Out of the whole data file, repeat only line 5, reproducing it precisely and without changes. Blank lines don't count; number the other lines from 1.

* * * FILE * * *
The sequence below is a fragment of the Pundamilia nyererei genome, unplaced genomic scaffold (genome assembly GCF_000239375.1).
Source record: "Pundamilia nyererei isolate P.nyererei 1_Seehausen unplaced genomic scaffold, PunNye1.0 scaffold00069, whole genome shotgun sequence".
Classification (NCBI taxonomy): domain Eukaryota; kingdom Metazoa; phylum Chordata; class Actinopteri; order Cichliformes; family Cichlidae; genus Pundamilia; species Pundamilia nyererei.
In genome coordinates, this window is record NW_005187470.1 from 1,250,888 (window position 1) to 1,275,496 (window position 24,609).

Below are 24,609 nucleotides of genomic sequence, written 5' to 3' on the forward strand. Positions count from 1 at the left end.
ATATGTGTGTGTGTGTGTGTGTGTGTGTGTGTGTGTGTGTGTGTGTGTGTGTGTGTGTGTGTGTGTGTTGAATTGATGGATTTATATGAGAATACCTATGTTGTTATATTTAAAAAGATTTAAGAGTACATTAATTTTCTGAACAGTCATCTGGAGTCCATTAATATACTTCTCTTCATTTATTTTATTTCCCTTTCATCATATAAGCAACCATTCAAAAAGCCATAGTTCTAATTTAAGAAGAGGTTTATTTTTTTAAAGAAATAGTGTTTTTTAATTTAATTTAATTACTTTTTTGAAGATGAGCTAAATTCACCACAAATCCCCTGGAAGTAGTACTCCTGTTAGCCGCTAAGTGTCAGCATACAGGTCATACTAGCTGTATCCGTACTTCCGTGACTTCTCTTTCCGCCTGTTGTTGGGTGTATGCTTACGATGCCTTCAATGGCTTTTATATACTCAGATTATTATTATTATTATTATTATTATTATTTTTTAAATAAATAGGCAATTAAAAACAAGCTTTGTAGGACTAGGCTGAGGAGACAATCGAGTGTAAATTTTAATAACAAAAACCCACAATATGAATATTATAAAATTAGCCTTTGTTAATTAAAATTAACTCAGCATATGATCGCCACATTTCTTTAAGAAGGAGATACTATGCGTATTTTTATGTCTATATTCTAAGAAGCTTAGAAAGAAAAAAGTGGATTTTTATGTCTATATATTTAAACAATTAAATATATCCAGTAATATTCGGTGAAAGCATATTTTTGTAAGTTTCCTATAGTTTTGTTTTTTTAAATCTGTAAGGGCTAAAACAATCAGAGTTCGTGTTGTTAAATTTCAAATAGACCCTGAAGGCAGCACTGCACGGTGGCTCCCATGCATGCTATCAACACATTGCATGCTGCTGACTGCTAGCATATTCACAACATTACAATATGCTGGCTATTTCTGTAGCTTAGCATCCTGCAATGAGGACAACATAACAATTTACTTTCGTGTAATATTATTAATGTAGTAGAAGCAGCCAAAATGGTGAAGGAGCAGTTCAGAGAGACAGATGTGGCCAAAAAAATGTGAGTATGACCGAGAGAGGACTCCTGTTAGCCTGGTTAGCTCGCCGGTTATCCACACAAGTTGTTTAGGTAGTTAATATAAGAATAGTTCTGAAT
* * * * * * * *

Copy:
Below are 24,609 nucleotides of genomic sequence, written 5' to 3' on the forward strand. Positions count from 1 at the left end.